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The best musical moments from Game Of Thrones

Pod’s ballad was just one of many standout musical moments

SPOILER ALERT!
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There were some truly lovely fireside moments in the last episode of Game Of Thrones. But above Brienne’s knighthood and even Tormund’s giant-slaying tale was Podrick’s gorgeously maudlin a capella rendition of ‘Jenny Of Old Stones’. The episode ended with Florence + The Machine performing the song, not the first time Game Of Thrones has married the show’s in-built folklore to well-matched contemporary artists. Here are a few more of our favourites, definitely not including Ed Sheeran.

THE NATIONAL – ‘THE RAINS OF CASTAMERE’
The song that spelled doom for so many of the Stark clan is given a brooding makeover by the Ohio indie band, somehow making it all feel even more ominous. The National send their regards.

THE HOLD STEADY – ‘THE BEAR AND THE MAIDEN FAIR’
Craig Finn’s bawdy indie rockers were the perfect choice for the song that follows Jaime losing his hand in season three. In a double indie-cred episode, Gary Lightbody of Snow Patrol sings the song as part of the Bolton crew that capture Brienne and Jaime, but The Hold Steady’s version sounds like The Pogues after a particularly hard night’s drinking.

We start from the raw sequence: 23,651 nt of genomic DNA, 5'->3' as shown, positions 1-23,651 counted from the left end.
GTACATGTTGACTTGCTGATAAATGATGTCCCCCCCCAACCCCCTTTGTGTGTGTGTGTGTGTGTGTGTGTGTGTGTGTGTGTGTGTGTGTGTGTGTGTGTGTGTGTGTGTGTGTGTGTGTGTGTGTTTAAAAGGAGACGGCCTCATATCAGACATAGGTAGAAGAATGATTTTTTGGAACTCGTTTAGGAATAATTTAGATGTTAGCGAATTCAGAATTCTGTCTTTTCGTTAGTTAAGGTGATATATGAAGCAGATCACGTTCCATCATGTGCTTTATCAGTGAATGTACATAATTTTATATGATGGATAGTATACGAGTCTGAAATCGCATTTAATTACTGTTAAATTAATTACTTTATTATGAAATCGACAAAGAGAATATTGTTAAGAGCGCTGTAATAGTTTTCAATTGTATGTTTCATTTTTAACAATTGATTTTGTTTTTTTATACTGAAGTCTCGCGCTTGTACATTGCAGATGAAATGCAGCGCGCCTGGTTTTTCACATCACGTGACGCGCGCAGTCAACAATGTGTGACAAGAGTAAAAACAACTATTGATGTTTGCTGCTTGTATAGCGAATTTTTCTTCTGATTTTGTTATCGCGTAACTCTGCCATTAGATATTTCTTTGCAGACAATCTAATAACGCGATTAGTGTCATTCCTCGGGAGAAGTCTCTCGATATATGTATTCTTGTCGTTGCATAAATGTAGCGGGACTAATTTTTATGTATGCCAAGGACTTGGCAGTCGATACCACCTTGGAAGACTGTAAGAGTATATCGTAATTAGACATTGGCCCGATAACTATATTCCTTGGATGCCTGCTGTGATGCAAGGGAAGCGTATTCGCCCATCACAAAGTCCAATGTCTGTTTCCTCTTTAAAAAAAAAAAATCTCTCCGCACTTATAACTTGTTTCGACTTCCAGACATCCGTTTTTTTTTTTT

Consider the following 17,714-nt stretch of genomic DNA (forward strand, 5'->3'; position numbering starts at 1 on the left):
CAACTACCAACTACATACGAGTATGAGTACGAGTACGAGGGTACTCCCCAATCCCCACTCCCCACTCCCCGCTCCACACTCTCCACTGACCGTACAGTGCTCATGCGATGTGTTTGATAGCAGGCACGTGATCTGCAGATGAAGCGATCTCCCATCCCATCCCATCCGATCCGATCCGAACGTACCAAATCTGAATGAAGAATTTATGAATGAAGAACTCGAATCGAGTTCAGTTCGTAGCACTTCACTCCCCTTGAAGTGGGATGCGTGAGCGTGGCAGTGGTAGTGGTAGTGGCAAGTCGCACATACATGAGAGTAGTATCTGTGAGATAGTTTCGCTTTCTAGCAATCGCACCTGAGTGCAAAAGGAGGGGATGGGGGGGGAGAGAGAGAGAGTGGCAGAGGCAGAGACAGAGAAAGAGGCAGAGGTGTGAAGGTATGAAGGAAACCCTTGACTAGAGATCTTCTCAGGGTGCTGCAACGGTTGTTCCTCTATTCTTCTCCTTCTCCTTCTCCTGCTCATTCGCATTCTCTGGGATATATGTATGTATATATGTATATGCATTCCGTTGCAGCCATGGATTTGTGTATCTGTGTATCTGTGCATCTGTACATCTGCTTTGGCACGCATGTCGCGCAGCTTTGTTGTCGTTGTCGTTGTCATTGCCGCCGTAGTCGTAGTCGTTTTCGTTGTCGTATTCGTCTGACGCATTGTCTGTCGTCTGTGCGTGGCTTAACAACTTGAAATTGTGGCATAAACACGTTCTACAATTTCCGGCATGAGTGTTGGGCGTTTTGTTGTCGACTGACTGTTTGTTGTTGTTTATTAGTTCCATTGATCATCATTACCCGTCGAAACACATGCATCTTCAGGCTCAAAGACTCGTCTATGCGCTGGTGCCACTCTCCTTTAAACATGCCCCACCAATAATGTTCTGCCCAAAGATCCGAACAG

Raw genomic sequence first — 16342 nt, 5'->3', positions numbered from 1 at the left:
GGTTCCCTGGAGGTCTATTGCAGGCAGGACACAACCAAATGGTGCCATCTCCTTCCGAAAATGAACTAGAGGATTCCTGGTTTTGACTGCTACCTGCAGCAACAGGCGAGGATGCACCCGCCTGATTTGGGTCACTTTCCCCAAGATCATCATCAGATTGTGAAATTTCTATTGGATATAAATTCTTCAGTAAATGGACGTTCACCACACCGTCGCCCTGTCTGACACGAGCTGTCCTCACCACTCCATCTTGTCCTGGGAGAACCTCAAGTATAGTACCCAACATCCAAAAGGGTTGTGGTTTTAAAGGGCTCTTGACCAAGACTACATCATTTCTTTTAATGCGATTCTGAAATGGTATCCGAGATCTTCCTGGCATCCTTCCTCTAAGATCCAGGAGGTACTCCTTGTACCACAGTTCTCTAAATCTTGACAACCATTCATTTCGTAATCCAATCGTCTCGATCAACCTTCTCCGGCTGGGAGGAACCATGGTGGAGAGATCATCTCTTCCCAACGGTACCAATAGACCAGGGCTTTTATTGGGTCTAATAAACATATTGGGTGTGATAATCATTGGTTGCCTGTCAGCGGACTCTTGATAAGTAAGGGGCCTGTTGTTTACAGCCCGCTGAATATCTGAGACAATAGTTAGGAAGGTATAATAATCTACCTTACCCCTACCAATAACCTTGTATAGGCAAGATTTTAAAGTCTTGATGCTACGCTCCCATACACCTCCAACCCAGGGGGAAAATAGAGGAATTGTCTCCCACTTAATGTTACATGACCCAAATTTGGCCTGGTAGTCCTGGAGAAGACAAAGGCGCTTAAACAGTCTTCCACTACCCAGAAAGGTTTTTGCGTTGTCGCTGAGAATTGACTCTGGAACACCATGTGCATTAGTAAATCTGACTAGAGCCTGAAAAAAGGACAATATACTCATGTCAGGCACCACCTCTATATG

MASTODON’S RETURN
Texan metallers Mastodon looked the part in their season five cameo as Wildlings at the Hardhome massacre. It was a touch of genius then to bring them back as Wights for the season seven finale. They also recorded an epic ode to the White Walkers for the Catch The Throne Vol. 2 mixtape.

SIGUR RÓS – ‘THE RAINS OF CASTAMERE’
The ill-boding Lannister theme turned on its own family with the murder of prostiture-skewering sneering shitbag Joffrey at his wedding to Margaery. The Icelandic soundscapers cameo at the wedding as mistrels, performing a version that makes even The National sound cheery.

THE THEME SONG
We’ve heard Ramin Djawadi’s cello-driven theme so many times now that it’s easy to forget just how accomplished it is. Not only does it feel ingrained in the fabric and mood of the show, it’s become one of those pieces of music that stirs the senses in much the same way that John Williams’ Star Wars theme does. No ‘Skip Intro’ needed here, this is all part of the excitement.

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